Energetic and confident breed with a terrier attitude


Smooth Fox Terrier Spotlight

  • Playful, intelligent and a little stubborn
  • Fairly healthy breed
  • Originally bred to be hunters
  • Low in popularity
  • Now recognized as distinct from the Wire Fox Terrier
  • Require confident, assertive owners
  • Affectionate and social
  • Very high energy and needs exercise


Much remains unknown about the Smooth Fox Terrier’s true origin. The first documentation of the breed is a portrait that dates back to the late 18th century, and the breed has been widely known in England since around that time. The breed was most famously depicted in a painting by Francis Barraud titled “His Master’s Voice.”

Smooth Fox Terriers have lost most of the popularity they once had and are not commonly seen outside of show rings and hunting competitions. However, they maintain a level of importance to this day as they are recognized as a breed from which a significant portion of today’s well-known terrier breeds most likely descended.

Fox Terriers received overall recognition from the American Kennel Club in 1885, but another century passed before the Smooth Fox Terrier and the Wire Fox Terrier were officially recognized as being two separate dog breeds. They were originally bred for hunting purposes and were used alongside Fox Hounds.

The Smooth Fox Terrier would run alongside the Fox Hounds in chase of the fox and when the fox dove underground or into nooks and crannies it was the Smooth Fox Terrier’s job to pursue the fox until it was chased out into the open where the hunters and other dogs were able to see it. Their intelligence and love for doing tricks have also made them a chosen breed for performing in circuses and shows in the past.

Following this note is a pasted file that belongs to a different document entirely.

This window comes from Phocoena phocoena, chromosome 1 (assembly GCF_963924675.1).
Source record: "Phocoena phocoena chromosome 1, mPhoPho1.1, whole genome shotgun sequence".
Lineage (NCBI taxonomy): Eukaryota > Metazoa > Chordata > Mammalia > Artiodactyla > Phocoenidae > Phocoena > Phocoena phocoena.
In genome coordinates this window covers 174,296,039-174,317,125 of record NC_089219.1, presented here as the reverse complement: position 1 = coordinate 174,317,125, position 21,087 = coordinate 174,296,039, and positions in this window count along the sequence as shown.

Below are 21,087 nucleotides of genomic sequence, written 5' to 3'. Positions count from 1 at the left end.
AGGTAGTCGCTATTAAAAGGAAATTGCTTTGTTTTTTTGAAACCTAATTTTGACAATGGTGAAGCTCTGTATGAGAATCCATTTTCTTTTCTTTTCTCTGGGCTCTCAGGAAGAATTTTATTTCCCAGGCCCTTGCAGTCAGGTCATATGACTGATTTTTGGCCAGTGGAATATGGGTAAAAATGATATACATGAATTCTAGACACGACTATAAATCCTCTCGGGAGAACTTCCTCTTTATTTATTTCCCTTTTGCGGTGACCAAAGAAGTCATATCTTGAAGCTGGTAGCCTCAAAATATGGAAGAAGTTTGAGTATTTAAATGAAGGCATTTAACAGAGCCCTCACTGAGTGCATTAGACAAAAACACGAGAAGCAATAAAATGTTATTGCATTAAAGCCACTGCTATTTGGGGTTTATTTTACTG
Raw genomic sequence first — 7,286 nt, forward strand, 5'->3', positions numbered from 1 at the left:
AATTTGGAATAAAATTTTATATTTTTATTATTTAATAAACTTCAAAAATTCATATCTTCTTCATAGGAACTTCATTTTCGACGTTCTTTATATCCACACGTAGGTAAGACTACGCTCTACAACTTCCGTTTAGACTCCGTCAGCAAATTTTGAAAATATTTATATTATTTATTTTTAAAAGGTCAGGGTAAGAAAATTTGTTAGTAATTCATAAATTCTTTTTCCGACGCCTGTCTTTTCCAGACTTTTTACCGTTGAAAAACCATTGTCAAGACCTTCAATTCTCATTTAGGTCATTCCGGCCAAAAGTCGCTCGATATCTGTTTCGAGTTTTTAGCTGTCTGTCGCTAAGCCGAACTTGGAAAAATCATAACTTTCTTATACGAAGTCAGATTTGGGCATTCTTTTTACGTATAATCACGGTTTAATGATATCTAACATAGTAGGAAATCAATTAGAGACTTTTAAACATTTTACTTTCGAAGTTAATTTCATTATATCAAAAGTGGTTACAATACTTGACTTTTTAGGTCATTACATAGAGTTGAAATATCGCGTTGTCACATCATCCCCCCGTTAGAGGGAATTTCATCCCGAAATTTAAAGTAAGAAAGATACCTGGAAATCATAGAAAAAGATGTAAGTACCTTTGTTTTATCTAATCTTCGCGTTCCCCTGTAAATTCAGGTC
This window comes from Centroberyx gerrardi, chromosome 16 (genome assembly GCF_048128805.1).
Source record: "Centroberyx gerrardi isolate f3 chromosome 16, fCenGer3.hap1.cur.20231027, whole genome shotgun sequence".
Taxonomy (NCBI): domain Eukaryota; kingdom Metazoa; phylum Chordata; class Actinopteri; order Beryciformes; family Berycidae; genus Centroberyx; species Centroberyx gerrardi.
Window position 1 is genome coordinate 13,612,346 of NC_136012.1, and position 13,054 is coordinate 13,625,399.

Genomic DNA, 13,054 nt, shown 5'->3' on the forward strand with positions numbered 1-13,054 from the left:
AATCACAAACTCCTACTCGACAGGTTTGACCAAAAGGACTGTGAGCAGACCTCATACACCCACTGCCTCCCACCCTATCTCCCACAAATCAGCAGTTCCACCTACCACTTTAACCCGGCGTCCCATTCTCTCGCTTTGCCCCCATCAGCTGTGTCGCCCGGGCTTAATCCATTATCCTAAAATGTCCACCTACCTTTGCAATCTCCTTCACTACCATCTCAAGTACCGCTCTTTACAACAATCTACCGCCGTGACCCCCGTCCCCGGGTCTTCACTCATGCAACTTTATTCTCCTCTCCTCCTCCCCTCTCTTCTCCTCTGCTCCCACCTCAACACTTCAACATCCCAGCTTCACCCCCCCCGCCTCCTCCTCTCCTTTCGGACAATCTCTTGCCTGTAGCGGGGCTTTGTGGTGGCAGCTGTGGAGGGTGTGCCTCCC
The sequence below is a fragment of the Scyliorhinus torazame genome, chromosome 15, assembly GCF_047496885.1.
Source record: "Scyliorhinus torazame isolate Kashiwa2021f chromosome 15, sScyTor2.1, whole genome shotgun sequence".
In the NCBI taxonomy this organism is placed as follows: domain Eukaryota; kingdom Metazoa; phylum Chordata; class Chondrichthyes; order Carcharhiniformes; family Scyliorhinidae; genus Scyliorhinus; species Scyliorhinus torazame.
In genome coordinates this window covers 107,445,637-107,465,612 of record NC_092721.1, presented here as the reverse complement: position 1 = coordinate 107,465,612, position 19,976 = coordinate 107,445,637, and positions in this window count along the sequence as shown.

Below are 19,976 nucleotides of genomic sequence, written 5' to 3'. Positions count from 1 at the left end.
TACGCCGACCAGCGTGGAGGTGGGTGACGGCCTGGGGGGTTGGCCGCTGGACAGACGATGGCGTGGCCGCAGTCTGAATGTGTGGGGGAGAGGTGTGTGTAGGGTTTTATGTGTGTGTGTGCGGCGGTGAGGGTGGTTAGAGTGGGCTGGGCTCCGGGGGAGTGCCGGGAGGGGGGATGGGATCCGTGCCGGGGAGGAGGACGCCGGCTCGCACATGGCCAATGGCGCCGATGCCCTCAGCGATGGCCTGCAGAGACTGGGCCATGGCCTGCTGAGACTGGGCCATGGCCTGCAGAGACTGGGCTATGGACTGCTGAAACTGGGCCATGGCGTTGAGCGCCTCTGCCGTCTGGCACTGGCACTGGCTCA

Personality & Temperament

Smooth Fox Terriers may be small but the size of their personality is not to be underestimated. The breed has a high prey drive, which is mostly due to the original breeding purposes, and should therefore always be secured in a yard or on a leash in order to prevent them from chasing after and potentially killing smaller animals. As true hunting dogs, they have excellent eyesight and sense of smell.

They can easily develop small dog syndrome if their owner lacks assertiveness, which can lead to separation anxiety, food and resource aggression, biting and even aggression toward people and other dogs. That being said, first-time dog owners without previous training experience may want to consider other breeds before committing to a Smooth Fox Terrier or other small dog breed that is known to develop these behavioral characteristics when not properly trained.

In addition being social, they have a tendency to become excessive barkers and diggers so these habits should be trained out of them at an early age. Smooth Fox Terriers are known for being excellent family dogs and for being affectionate toward their owners. They are incredibly friendly and much less fragile than many other small dog breeds which make them excellent companions for children. They are also protective over their families, but this simply means they are great watchdogs yet not aggressive toward others if properly socialized.